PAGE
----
Wildmind Buddhist Meditation

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Children get a yen for Zen

Silence settles on Keenan Barrow as he sits in a meditative position with his palms folded together in his lap. He appears to have no trouble drawing smooth, deep breaths. Of course, Barrow doesn’t have the typical worries of a mortgage, job or bills to push out of his mind. He’s 9. Silence settles on Keenan Barrow as he sits in a meditative position with his palms folded together in his lap. He appears to have no trouble drawing smooth, deep breaths. Of course, Barrow doesn’t have the typical worries of a mortgage, job or bills to push out of his mind.

He’s 9. “I like meditating, and it’s not that hard,” he says matter-of-factly, his fingers toying with a round yin-yang charm dangling from his neck. “You just pick a spot on the floor to look at and concentrate on breathing instead of what you’re going to do today.”
It was Barrow’s enthusiasm for meditating that inspired his mother, Jacque, to begin a free program for children at Utah’s Kanzeon Zen Center, 1280 E. South Temple in Salt Lake City. “At first, Keenan just wanted me to teach him about meditating and Zen Buddhism at home on Sundays,” says Jacque
Barrow. “But I volunteered to do it at the Zen center to include other children who might see their parents meditating at home and want to learn more.” So from 10 a.m. to 11:30 a.m. on Sundays, Jacque Barrow strikes a gong to gather the group of children — which now boasts a half-dozen regulars, ages 1 to 13 — around her. Together, they sit on round cushions, called zafu in Japanese, and flat, square mats called zabuton. The more supple children sit in the lotus position, with legs crossed and heels resting on their thighs, while others simply straddle the zafu.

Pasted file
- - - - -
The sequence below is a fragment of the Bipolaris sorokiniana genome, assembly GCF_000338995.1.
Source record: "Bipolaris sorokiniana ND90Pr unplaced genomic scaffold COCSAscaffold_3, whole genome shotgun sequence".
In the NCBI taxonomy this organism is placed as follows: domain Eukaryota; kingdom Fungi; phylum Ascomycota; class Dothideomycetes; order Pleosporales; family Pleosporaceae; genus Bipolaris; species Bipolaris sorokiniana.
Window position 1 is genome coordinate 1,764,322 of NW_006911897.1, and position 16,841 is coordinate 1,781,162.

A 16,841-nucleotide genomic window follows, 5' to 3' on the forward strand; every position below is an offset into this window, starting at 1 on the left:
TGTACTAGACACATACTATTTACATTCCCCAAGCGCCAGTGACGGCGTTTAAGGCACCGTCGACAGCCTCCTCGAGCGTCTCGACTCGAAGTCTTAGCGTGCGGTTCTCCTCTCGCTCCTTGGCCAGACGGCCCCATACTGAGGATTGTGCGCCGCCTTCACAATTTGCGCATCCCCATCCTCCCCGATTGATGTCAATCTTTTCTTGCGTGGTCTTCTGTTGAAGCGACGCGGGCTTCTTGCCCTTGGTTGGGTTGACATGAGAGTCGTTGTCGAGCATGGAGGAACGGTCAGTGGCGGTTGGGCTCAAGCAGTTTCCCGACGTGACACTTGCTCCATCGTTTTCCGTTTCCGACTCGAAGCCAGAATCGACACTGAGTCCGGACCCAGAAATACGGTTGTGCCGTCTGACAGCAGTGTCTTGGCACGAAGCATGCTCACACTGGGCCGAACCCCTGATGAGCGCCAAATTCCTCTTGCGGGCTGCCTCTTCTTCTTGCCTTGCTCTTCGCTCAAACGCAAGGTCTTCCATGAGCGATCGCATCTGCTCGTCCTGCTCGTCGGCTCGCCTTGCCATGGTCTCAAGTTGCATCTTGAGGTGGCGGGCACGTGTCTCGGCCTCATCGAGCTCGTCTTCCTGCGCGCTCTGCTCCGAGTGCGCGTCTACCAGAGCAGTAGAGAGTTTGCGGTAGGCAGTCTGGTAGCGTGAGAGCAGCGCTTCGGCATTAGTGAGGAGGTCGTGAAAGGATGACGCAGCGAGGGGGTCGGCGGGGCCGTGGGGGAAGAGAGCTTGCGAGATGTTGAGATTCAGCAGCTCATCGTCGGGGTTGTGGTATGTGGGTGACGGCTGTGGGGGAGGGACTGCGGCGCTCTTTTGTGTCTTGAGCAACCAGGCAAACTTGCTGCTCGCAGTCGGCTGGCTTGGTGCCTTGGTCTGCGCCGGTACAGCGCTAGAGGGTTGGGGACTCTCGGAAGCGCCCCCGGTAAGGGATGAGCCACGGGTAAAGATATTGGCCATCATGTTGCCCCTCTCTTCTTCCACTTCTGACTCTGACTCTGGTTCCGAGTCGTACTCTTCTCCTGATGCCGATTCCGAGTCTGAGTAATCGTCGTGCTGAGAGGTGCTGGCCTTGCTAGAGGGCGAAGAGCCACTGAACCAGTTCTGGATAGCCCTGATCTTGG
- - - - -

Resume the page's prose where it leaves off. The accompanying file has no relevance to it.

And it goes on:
The room’s volume plummets as the five- to 10-minute meditation session begins with arm stretches, three deep breaths and three rings of the gong. “When you have a group of 10 children, including really young ones, it gets so quiet, it seems almost unnatural,” says Jacque Barrow, who also supplements the morning with snack time, stories of the Buddha and field trips to a neighboring park.
Daniel Doen Silberberg, the Zen center’s chief executive, admits that meditation in Western Buddhism largely has been geared toward adults, and its introduction to children is a recent development. “Maybe children are already in more of a state of meditation to begin with,” says Silberberg. “Meditation is not sitting on your butt, which you can do at the movies or a ball game. It’s looking into your own mind, and children probably can do that in a more playful, natural manner than adults.”
Silberberg adds that many parents appreciate Jacque Barrow’s program because it allows them to attend the center’s Sunday lessons without being distracted.

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